In 2010, a company had a mass layoff. In all, 57 workers were affected under the so-called reduction in forces. Ohio employment law attorneys are aware that companies may try to hide discriminatory layoffs within a larger layoff. When a mass layoff is involved, detecting the discriminatory practices can be more difficult to uncover.
In the 2010 situation in a Midwestern state, the workers were offered severance packages associated with the mass termination. All of the packages were essentially the same. In fact, the Equal Employment Opportunity Commission says that the only differences between the severance packages involved the name listed at the top of the severance agreement and amount of money each individual worker was to receive.
But, one worker had previously made a complaint with the EEOC against the company. The company discovered that prior issue and reportedly rescinded the severance package that had previously been offered to the worker.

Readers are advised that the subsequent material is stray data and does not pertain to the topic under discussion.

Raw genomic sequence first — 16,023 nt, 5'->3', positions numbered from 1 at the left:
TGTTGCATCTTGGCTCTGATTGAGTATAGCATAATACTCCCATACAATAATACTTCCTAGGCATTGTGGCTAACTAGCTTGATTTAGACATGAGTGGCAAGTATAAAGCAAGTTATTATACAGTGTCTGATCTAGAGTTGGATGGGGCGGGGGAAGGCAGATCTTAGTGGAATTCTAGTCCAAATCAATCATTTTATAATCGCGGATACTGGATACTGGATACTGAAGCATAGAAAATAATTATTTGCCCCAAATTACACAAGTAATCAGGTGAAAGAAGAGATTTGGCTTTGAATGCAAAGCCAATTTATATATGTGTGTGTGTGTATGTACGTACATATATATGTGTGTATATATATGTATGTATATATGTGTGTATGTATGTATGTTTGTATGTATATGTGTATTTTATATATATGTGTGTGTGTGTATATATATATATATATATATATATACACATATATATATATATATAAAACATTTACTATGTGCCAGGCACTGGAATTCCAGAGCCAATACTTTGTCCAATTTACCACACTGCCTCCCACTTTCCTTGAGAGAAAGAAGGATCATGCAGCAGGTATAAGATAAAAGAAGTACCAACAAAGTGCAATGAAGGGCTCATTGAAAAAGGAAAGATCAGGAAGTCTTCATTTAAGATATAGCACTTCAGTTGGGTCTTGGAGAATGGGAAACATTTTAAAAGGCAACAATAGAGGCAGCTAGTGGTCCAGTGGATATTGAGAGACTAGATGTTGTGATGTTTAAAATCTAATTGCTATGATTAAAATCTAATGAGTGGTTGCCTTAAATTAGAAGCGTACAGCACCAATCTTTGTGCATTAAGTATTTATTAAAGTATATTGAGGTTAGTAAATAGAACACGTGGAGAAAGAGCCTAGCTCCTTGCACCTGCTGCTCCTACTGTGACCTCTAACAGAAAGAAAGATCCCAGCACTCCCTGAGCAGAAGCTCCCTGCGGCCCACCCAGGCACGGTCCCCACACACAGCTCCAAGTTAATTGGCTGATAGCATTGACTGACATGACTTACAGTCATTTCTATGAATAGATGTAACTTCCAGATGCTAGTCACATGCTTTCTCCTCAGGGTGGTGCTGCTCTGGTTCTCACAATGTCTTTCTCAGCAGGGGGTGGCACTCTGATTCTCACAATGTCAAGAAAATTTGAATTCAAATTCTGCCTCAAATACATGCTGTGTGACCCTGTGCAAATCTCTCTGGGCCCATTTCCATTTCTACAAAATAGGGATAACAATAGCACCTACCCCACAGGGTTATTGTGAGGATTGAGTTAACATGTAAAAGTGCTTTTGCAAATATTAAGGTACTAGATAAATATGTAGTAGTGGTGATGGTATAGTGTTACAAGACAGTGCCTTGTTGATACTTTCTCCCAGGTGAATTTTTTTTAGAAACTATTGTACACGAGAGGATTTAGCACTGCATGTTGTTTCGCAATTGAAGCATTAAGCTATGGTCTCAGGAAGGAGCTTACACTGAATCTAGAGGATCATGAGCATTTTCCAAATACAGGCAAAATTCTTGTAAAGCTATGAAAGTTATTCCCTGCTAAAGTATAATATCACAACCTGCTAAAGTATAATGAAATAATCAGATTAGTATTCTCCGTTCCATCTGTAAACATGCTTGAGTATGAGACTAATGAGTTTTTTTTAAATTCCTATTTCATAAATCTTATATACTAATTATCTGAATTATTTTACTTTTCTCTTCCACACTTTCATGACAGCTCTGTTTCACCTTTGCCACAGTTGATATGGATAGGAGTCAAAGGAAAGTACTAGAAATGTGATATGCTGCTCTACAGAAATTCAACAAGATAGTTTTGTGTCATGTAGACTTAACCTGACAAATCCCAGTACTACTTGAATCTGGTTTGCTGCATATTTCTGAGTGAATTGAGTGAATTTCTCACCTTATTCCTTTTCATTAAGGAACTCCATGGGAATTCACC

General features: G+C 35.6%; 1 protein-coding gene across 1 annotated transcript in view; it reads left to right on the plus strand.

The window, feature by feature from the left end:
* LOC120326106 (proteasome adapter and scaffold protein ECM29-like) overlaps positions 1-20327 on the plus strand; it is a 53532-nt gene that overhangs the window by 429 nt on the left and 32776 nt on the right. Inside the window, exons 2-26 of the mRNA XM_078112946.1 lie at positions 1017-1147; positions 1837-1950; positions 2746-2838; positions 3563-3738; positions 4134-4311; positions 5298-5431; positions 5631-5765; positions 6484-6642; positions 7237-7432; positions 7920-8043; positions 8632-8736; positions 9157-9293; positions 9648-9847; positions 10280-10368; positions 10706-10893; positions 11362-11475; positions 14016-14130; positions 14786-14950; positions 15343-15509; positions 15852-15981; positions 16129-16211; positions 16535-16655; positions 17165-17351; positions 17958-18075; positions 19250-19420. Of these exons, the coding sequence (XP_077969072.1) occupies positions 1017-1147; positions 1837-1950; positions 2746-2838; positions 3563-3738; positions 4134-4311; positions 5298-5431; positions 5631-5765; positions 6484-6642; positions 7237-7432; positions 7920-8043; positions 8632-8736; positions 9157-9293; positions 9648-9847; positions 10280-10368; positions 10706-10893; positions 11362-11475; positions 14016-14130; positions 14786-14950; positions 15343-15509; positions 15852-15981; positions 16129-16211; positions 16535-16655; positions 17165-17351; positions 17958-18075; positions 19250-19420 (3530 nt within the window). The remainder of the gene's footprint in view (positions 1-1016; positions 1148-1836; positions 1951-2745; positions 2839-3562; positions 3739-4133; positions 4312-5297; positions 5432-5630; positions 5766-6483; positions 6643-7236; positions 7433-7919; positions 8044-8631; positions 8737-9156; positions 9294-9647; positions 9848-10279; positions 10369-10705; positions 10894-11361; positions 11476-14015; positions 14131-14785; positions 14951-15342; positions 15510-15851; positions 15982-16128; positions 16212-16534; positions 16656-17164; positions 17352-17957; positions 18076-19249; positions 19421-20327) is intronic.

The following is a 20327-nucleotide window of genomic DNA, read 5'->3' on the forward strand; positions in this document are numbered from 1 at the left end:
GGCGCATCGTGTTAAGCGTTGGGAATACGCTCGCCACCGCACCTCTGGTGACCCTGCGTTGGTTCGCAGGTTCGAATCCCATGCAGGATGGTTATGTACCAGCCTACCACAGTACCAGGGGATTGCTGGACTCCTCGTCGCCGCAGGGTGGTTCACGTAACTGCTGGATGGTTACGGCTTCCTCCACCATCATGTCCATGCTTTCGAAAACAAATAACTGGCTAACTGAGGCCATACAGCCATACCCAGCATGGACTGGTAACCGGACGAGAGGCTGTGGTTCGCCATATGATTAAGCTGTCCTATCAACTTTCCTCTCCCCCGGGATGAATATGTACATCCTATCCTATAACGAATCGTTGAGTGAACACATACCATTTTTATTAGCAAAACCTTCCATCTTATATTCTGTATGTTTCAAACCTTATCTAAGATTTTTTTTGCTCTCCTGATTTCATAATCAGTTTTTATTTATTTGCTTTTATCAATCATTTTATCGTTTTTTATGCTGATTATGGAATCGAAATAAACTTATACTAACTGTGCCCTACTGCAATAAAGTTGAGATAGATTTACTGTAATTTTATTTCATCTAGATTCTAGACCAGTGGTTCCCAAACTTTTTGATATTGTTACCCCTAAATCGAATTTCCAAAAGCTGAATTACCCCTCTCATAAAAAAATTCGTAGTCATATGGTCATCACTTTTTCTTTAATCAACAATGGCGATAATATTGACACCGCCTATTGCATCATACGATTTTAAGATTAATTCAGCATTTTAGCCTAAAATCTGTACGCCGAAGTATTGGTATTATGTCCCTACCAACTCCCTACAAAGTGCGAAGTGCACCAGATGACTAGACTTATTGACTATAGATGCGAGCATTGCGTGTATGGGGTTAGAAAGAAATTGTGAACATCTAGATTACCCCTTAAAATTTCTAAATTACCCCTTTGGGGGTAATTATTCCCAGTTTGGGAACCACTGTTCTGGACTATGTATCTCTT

The company is now facing a workplace discrimination lawsuit over the severance packages offered to the terminated workers. The EEOC says that the agreements appear to have been intended to deter all of the employees from lodging any potential discrimination charge against the company.
We have discussed a number issues related to retaliation in the employment law context. However, the recent civil rights violation allegations do not fall squarely within the idea of a retaliation claim (which is among the most common form of employment discrimination lawsuit in recent years). The idea does run somewhat parallel to a retaliation complaint.
Employers are prohibited from retaliating against workers for raising issues related to civil rights laws--any other system would stand in the way of rooting out workplace discrimination. Workers should not have to fear losing their job for exercising workplace rights granted to them under state and federal laws.
The EEOC says that the company essentially used the severance packages to deter future potential discrimination complaints. In essence, the lawsuit alleges that the business interfered with the rights of workers by attempted to deter possible future charges.
Source: EEOC, “EEOC Sues Cardiac Science Corporation for Retaliation,” Sept. 26, 2013